May 25, 2024

Steve Sarkisian talks managing loaded Texas QB room, striving for his program to have Alabama-like success

Texas is coming off a 12-2 season highlighted by its first-ever College Football Playoff appearance. It marked a breakthrough season for coach Steve Sarkisian, who went 5-7 in 2021 and 8-5 in 2022. Now, entering his fourth year, Sarkisian faces a fresh challenge as Texas enters a 16-team SEC that is also adding Red River rival Oklahoma.

After going on the road and beating Alabama 34-24 in Week 2 of the 2023 season, the Longhorns can enter their new conference with confidence after accomplishing something few other SEC teams could during Nick Saban’s legendary 17-year coaching run with the Crimson Tide.

“I laugh when everyone says it’s not the same Alabama anymore,” Sarkisian told Josh Pate during an extensive interview for the “Pate State Speaker Series.” “Well, they were in the College Football Playoff again and were a play away from playing for the national championship. So, year in and year out, that’s the consistency that Coach Saban had gotten that program to. That’s obviously what we’re striving for.”

Maintaining the upward trajectory in 2024, or even improving, will be tough for Texas. The schedule features a Week 2 trip to reigning national champion Michigan and a Week 3 home game with Group of Five power UTSA. Back-to-back games with Oklahoma and Georgia highlight October before a relatively manageable November marked by the renewal of the program’s rivalry with Texas A&M to cap the regular season.

The Longhorns came in at No. 4 in Dennis Dodd’s post-spring Top 25, putting them squarely in the preseason national title conversation. Texas ranks No. 25 in returning production, per ESPN’s Bill Connelly, even after losing 11 NFL Draft picks. Those 11 selections were the most Texas has ever produced in a seven-round NFL Draft.

But the Longhorns’ offseason was marked as much by who stayed as by who left. 

Star quarterback Quinn Ewers spurned the draft to return for another year after passing for 3,479 yards and 22 touchdowns while completing 69% of his passes. With former No. 1 overall prospect Arch Manning at No. 2 on the quarterback depth chart, Sarkisian has an embarrassment of riches at what he described as “the most important position in sports.” Four-star freshman Trey Owens rounds out what is arguably the best quarterback room in college football, even after experienced backup Maalik Murphy’s transfer to Duke.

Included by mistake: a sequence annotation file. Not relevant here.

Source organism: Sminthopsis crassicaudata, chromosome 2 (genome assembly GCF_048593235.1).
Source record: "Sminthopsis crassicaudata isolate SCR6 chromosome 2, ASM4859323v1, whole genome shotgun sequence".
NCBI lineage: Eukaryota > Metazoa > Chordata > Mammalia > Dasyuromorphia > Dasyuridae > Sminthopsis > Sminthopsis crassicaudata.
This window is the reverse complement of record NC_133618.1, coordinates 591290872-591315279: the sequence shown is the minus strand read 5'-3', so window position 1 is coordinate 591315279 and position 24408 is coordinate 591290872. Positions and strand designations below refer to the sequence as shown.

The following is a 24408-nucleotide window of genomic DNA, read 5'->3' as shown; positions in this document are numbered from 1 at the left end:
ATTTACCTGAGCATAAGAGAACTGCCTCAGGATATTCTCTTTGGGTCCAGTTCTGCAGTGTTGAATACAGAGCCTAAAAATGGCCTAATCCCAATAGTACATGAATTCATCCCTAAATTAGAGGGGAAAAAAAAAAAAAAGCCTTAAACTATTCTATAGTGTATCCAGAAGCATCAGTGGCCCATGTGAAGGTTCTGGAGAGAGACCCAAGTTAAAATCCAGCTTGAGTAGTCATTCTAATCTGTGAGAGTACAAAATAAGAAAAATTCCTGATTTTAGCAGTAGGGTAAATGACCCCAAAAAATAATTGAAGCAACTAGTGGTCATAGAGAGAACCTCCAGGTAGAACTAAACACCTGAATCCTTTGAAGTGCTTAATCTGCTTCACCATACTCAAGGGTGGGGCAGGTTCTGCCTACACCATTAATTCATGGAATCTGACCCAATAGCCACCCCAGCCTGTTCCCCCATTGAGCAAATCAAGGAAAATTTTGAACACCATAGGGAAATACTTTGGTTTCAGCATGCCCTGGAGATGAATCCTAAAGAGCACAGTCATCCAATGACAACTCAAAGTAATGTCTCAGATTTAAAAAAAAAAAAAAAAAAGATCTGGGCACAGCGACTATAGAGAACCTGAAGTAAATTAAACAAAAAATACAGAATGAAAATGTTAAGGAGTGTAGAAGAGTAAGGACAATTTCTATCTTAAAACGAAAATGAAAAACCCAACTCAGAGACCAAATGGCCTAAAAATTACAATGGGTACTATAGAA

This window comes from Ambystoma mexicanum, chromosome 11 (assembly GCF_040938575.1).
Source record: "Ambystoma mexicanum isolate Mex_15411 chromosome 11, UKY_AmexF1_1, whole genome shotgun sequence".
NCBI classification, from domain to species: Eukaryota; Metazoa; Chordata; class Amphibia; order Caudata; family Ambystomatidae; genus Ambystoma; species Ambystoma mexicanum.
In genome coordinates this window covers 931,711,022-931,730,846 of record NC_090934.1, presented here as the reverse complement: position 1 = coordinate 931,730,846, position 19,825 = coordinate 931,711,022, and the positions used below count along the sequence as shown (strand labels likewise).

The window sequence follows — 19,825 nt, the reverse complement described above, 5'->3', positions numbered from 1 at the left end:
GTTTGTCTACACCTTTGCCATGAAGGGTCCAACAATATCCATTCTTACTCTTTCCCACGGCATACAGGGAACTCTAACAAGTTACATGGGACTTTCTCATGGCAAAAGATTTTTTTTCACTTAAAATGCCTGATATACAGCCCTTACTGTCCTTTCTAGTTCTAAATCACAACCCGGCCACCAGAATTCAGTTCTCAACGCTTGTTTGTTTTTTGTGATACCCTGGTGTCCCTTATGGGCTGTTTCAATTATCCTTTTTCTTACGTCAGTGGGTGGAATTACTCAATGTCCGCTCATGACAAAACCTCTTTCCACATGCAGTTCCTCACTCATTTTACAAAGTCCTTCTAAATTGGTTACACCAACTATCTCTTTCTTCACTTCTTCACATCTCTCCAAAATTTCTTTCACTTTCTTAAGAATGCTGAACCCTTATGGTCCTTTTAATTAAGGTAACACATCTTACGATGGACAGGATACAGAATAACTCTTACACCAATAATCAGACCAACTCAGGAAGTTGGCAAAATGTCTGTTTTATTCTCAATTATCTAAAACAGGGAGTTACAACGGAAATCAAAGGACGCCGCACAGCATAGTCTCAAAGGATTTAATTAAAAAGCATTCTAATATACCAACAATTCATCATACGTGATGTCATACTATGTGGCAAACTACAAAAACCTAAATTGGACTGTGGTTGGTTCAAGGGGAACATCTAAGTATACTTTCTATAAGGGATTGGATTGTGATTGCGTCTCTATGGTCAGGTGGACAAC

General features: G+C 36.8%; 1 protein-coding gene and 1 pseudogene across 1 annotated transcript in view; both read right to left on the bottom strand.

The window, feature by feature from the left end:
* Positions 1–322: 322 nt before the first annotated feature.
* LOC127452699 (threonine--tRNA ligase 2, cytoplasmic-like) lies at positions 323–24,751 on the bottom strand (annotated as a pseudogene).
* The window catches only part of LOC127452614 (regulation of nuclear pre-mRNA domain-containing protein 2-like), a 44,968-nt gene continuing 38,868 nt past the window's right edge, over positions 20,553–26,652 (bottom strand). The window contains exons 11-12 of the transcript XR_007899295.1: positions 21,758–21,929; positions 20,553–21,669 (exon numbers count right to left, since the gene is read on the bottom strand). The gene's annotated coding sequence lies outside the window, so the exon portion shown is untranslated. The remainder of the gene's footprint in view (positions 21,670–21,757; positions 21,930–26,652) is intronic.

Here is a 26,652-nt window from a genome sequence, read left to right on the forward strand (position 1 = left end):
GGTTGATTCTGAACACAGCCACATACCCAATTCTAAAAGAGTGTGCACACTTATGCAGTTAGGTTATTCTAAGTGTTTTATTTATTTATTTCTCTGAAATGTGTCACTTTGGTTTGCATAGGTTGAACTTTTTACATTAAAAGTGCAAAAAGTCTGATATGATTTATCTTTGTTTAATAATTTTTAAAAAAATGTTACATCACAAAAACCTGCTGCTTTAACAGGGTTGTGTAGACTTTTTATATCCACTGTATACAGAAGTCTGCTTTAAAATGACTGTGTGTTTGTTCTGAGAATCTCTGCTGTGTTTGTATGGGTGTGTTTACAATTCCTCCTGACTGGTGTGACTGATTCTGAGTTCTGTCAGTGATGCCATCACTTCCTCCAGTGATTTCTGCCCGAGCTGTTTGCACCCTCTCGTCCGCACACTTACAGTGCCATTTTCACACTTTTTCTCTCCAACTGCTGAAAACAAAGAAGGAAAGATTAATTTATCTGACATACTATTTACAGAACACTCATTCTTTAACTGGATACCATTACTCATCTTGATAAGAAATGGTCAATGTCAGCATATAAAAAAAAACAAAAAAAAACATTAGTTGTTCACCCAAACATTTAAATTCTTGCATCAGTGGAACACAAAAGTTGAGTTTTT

“Having Quinn back for a third year is huge,” Sarkisian said. “Watching his growth and maturation over three years has been incredible. Just looking at Arch from Year 1 to Year 2, and then we have a young player in Trey Owens who we think is going to be a really good player as well. We like the room. Knock on wood, you hope you don’t have to go to all those guys on the depth chart. But a year ago, we did, and we were able to win a couple games with a backup quarterback starting.”

With Saban retired, LSU and Oklahoma seeking breakthroughs under third-year coaches, Texas A&M transitioning to new coach Mike Elko and historically strong programs like Auburn and Florida trying to find their way after losing seasons, the door is open for the Longhorns to enter the SEC with a statement.

Last season’s win over Alabama and CFP appearance made for an impressive prelude. Now comes a new type of grind for the Longhorns in which they will need to bring the precision they had at Alabama last season on a near-weekly basis.

“I think that was a great checkmark on our journey for a lot of people to look back at that game, and it was like, ‘OK now we’ve assembled the team and culture that can go achieve that,'” Sarkisian said. “Now how do we find that level of consistency to do it year in and year out?”